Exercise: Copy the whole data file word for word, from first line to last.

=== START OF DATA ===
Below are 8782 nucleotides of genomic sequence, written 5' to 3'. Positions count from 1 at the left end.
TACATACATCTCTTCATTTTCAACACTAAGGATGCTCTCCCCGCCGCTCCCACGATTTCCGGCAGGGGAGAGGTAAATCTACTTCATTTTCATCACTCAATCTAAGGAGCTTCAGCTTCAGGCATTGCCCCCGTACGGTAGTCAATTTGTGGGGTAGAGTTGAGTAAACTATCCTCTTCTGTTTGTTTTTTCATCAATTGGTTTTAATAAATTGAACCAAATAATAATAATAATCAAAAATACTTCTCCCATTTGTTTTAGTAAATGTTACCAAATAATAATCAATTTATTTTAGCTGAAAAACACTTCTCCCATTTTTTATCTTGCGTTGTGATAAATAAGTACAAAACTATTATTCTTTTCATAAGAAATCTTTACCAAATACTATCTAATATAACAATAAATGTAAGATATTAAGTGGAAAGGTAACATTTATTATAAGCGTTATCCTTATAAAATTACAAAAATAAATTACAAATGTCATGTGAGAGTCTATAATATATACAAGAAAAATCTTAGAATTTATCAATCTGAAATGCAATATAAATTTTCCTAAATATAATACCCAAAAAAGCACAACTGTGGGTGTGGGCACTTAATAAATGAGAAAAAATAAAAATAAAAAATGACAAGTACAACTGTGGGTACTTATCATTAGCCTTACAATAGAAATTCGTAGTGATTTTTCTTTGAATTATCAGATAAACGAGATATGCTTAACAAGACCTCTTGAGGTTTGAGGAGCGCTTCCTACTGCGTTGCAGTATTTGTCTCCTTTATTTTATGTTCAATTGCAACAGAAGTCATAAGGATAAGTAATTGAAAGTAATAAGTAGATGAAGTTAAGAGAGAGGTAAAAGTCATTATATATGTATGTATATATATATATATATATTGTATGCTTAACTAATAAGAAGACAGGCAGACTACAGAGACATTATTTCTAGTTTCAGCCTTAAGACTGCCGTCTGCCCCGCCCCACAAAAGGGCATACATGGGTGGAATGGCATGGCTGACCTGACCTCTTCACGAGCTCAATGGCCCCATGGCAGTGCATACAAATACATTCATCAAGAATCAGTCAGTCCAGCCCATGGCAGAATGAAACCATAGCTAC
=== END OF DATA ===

Below are 8782 nucleotides of genomic sequence, written 5' to 3'. Positions count from 1 at the left end.
TACATACATCTCTTCATTTTCAACACTAAGGATGCTCTCCCCGCCGCTCCCACGATTTCCGGCAGGGGAGAGGTAAATCTACTTCATTTTCATCACTCAATCTAAGGAGCTTCAGCTTCAGGCATTGCCCCCGTACGGTAGTCAATTTGTGGGGTAGAGTTGAGTAAACTATCCTCTTCTGTTTGTTTTTTCATCAATTGGTTTTAATAAATTGAACCAAATAATAATAATAATCAAAAATACTTCTCCCATTTGTTTTAGTAAATGTTACCAAATAATAATCAATTTATTTTAGCTGAAAAACACTTCTCCCATTTTTTATCTTGCGTTGTGATAAATAAGTACAAAACTATTATTCTTTTCATAAGAAATCTTTACCAAATACTATCTAATATAACAATAAATGTAAGATATTAAGTGGAAAGGTAACATTTATTATAAGCGTTATCCTTATAAAATTACAAAAATAAATTACAAATGTCATGTGAGAGTCTATAATATATACAAGAAAAATCTTAGAATTTATCAATCTGAAATGCAATATAAATTTTCCTAAATATAATACCCAAAAAAGCACAACTGTGGGTGTGGGCACTTAATAAATGAGAAAAAATAAAAATAAAAAATGACAAGTACAACTGTGGGTACTTATCATTAGCCTTACAATAGAAATTCGTAGTGATTTTTCTTTGAATTATCAGATAAACGAGATATGCTTAACAAGACCTCTTGAGGTTTGAGGAGCGCTTCCTACTGCGTTGCAGTATTTGTCTCCTTTATTTTATGTTCAATTGCAACAGAAGTCATAAGGATAAGTAATTGAAAGTAATAAGTAGATGAAGTTAAGAGAGAGGTAAAAGTCATTATATATGTATGTATATATATATATATATATTGTATGCTTAACTAATAAGAAGACAGGCAGACTACAGAGACATTATTTCTAGTTTCAGCCTTAAGACTGCCGTCTGCCCCGCCCCACAAAAGGGCATACATGGGTGGAATGGCATGGCTGACCTGACCTCTTCACGAGCTCAATGGCCCCATGGCAGTGCATACAAATACATTCATCAAGAATCAGTCAGTCCAGCCCATGGCAGAATGAAACCATAGCTAC